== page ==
At 20th Avenue NE, however, just outside Ravenna’s main business district, the protected bike lanes will terminate. The only change that will take place along the stretch from 20th to 39th Avenue is the parking lanes will be painted. The travel lanes will stay extra-wide, and where the parking lanes are empty drivers will drive in them. East of 25th Avenue, where there are few businesses, on-street parking utilization is unexpectedly low. Peak parking restrictions, ostensibly in place to ensure that peak-only buses can move more freely, will ironically be removed to encourage on-street parking to make the roadway safer. This is completely upside-down.

People on bikes will instead be routed to the parallel greenway on 68th Street. Riders trying to get to the business district will probably just end up using the sidewalk, I guess.

Corridor improvements proposed for 65th Street, in the order as presented here. (SDOT)

In addition, SDOT is only proposing intersection improvements at two intersections along 65th street, at 15th and at 20th, with no improvements east of 20th. While it’s true that a majority of collisions in the past five years have been west of 20th, there are still collisions east of 20th. There is a full signal at Ravenna Ave NE, and one at 25th Ave NE, but the only marked crosswalk between Ravenna and 35th Ave NE is at 32nd.

Total collisions along 65th Street, past 5 years. (Click to enlarge) (SDOT)

In the past five years, five cyclists have been hit on 65th Street east of 20th Avenue, and three pedestrians (one of those at 20th). The status quo is not acceptable east of 20th either. Keeping parking along a stretch where it will clearly be underutilized will not help safety.

5 year map of vulnerable users along 65th Street (Click to enlarge) (SDOT)

Light rail is coming to Roosevelt and 65th Street in only a few years–and transit-oriented development along with it. The time to make changes to improve safety on 65th Street is now: on the entire corridor. Half a Vision Zero project is better than no project at all, I guess. Those who advocated to #fix65th, however, deserve better.

Read more about the full project at SDOT’s page.

NE 65th Street Vision Zero Concepts Unveiled

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Ryan Packer lives in the Summit Slope neighborhood of Capitol Hill and has been writing for the blog since 2015. They report on multimodal transportation issues, #VisionZero, preservation, and local politics. They believe in using Seattle's history to help attain the vibrant, diverse city that we all wish to inhabit. In December 2020, Ryan started a three-month stint as editor of Seattle Bike Blog.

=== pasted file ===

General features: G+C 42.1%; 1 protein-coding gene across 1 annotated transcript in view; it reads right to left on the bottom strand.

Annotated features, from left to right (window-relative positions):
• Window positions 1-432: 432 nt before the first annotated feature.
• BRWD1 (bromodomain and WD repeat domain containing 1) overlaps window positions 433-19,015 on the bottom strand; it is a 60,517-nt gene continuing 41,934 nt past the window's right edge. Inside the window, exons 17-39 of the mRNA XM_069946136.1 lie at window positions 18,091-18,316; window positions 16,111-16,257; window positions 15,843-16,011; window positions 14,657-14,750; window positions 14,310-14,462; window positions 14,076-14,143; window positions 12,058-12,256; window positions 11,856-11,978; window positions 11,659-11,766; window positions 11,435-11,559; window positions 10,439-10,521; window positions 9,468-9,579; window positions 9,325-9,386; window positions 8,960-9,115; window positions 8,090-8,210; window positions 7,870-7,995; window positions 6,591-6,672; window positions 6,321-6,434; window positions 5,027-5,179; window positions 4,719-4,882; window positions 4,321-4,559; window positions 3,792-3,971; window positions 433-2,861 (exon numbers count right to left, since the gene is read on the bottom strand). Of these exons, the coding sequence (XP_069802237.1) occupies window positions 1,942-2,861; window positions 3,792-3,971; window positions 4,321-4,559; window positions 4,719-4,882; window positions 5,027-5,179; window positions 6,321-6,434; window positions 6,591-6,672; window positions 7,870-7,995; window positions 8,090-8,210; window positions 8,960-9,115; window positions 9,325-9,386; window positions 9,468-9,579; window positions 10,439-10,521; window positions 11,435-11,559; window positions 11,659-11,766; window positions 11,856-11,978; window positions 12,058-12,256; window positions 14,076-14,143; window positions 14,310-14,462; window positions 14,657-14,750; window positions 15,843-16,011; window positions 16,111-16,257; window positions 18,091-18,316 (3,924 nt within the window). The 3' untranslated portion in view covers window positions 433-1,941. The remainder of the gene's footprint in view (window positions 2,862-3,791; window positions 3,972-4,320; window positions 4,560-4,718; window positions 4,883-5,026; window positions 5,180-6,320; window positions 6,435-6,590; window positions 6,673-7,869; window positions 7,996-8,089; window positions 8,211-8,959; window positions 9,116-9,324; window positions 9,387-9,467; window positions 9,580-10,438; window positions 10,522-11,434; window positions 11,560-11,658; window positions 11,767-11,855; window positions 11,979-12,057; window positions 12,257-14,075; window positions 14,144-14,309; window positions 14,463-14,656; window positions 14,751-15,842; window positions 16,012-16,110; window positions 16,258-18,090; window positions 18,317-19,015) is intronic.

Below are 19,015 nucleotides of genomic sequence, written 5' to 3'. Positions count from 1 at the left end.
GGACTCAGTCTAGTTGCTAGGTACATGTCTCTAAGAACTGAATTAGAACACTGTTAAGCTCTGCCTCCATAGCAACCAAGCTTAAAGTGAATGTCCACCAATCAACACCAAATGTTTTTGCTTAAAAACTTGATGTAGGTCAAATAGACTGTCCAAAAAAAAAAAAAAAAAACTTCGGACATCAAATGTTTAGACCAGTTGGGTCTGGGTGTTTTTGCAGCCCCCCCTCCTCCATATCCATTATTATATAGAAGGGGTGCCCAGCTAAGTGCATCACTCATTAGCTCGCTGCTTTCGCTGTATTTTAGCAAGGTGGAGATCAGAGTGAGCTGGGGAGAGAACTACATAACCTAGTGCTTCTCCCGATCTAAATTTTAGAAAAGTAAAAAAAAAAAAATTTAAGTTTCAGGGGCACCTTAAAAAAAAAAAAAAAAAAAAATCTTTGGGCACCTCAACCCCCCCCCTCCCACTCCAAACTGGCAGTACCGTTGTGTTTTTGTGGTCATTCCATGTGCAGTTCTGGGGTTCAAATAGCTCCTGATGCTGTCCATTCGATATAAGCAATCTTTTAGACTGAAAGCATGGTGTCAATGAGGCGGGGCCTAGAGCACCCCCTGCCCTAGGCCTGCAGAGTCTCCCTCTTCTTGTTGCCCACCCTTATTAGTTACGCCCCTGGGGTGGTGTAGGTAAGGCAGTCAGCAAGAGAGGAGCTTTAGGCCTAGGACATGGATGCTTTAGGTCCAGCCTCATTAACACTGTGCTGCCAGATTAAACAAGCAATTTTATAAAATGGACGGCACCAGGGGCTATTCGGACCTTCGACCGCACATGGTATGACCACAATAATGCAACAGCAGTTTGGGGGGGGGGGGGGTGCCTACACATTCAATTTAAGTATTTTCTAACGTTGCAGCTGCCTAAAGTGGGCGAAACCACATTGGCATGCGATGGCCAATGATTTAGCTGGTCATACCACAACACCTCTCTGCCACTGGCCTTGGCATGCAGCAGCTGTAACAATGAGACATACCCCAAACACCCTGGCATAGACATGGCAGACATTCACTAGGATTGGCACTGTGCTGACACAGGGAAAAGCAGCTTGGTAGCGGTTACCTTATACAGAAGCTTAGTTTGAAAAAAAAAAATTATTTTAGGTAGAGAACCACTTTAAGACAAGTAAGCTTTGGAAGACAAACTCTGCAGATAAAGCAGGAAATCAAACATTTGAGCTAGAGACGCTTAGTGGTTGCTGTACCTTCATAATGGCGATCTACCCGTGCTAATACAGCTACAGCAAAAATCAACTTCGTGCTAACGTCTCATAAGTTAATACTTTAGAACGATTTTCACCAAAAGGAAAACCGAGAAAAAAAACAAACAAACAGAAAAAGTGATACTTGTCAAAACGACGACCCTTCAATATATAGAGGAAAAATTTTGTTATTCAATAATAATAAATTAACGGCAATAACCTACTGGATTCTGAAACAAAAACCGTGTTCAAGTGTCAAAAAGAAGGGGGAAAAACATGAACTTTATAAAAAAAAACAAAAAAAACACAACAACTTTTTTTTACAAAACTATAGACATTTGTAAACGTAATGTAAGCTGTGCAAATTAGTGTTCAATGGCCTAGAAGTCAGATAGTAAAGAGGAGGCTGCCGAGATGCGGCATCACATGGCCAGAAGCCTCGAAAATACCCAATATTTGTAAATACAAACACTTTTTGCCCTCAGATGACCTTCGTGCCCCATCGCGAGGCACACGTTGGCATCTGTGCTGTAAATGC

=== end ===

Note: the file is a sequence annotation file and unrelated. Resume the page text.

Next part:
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Also 63rd from 15th to 23rd nearly impassible for bikes. It is degraded asphalt over bricks, potholed out and needs to be fully replaced… presently not a viable parallel corridor.


Thanks for the very good article. I agree with all of your points. This really is a very bad plan, that ignores the importance of the corridor from a transit perspective, while providing very little for bike riders.

I think the city has this all wrong. They are ignoring some changes that will occur once Northgate Link gets built:

1) Roosevelt Station is a very important station from a bus standpoint. It is the only station between Northgate Way and 45th. Northgate Way is a very difficult station to get to, especially from the west. Buses from various directions will inevitably serve the station, making it rival Northgate in terms of bus connections. Buses serving 85th to the west (e. g. the 45) already serve this corridor and the bus will become increasingly popular once the station is added. Ridership will also increase from the east (e. g. the 62) as getting to this station makes a lot more sense than getting to Husky Stadium (which has a horrible transfer experience). Thus it is quite likely that you will see a major increase in bus traffic along 65th.

2) I think you will also see an increase in car traffic along 65th, with “kiss and ride” and cab to bus riders.